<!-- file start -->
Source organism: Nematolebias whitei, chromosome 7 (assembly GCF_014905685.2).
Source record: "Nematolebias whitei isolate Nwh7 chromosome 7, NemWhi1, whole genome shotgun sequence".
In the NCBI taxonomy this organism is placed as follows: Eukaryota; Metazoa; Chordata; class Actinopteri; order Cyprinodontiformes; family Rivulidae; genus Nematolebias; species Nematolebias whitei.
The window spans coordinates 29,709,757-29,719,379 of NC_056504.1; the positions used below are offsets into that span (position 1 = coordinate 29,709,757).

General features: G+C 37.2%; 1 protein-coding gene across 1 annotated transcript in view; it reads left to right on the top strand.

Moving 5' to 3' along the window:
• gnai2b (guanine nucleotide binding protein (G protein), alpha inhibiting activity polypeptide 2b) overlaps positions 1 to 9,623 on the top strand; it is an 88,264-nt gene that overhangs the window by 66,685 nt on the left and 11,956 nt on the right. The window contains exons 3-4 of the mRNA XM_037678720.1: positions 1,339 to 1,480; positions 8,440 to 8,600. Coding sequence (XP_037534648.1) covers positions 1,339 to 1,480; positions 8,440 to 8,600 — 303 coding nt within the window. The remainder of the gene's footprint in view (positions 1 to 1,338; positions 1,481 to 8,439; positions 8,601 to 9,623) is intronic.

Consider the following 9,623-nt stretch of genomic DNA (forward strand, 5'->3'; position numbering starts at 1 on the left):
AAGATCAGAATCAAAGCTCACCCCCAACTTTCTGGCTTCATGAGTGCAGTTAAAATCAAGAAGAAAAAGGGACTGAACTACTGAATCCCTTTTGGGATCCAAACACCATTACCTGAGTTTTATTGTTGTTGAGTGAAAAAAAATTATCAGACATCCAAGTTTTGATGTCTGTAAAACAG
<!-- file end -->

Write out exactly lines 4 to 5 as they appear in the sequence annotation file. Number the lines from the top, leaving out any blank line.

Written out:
The window spans coordinates 29,709,757-29,719,379 of NC_056504.1; the positions used below are offsets into that span (position 1 = coordinate 29,709,757).

General features: G+C 37.2%; 1 protein-coding gene across 1 annotated transcript in view; it reads left to right on the top strand.